Apple's iPhone 7, iPhone 7 Plus supply pinch: Smart marketing or forecasting?

The tech industry is closely watching lead times and Apple's supply chain to see if demand for the iPhone 7 and iPhone 7 Plus sticks.

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Image: Apple

Apple's iPhone 7 and iPhone 7 Plus officially went on sale with lines forming at stores and a few folks who didn't heed warnings that supply was tight. The larger question is whether Apple misplayed its supply chain projections.

Evidence is stacking up that the iPhone 7 upgrade cycle may be better than expected. The iPhone 7 Plus may sell especially well given its two-camera setup. Many prognosticators opined that the iPhone 7 would be an incremental upgrade ahead of the 10th anniversary launch next year. Apple may have also believed that take.

CNET: No iPhone 7 Plus? No problem on Apple launch day

But then Samsung had its Galaxy 7 Note recall. And then Apple's new features for the iPhone 7 exceeded low expectations. Before you know it, Apple had its usual supply and demand imbalance. What remains to be seen is whether the shortages are going to be more marketing or more forecasting.

Also: iPhone 7 Plus, jet black iPhone 7: Apple has already sold out of initial stocks | Five security settings in iOS 10 you should immediately change | iPhone 7 shattering pre-order records | Apple iPhone 7, iPhone 7 Plus reviews in: Specs, camera upgrades point to age of incremental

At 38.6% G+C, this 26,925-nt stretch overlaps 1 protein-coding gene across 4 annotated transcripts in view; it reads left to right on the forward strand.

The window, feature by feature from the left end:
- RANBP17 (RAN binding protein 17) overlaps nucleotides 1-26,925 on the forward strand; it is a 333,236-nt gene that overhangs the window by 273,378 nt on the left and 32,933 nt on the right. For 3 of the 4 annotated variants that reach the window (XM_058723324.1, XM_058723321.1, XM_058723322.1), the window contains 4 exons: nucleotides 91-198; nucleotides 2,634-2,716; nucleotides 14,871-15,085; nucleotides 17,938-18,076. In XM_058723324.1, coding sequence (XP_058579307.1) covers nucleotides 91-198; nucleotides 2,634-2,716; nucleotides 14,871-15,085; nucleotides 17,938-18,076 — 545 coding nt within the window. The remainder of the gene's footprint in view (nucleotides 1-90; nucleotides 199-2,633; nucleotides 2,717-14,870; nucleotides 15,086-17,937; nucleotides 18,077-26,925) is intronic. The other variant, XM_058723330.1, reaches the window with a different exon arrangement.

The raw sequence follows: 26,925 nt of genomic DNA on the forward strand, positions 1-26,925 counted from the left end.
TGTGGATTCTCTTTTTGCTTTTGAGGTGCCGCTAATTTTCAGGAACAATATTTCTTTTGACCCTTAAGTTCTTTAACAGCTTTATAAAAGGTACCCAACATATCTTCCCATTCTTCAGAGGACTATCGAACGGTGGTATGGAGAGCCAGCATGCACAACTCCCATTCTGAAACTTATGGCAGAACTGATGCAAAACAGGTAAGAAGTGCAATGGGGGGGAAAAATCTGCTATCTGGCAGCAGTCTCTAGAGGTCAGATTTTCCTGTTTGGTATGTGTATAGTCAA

What makes the game of guessing iPhone supply all the more interesting is that Apple isn't talking. T-Mobile and Sprint are talking, and carriers will provide some color on demand. Analysts are working the supply chain and lead time tracking too.

Cowen and Co. analyst Timothy Arcuri said in a research time that lead times are "virtually up across the board". The iPhone 7 Plus is trending well above its sibling in demand in the US. In China, the iPhone 7 Plus supply may be exceeding demand.

Here's Arcuri's handy chart:

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Image: Timothy Arcuri

Arcuri's take is that Apple is being prudent with its supply chain forecasting and wants to see how demand shakes out beyond launch day. He said in a research note:

Overall, the data validates Apple's desire to maintain some supply constraints until demand becomes a little more certain, in an effort to avoid the supply glut and associated cuts in the supply chain for iPhone 6S starting last November. While demand has been good - in part fueled by new US carrier subsidies and of course the Samsung recalls can only help, we again note that our supply chain checks still do not indicate upward revisions to build plans at this time.

Those build plans have to increase if Apple is going to hit its first quarter revenue targets.

Without Apple releasing hard opening weekend sales data, the game of looking for any incremental information will continue.

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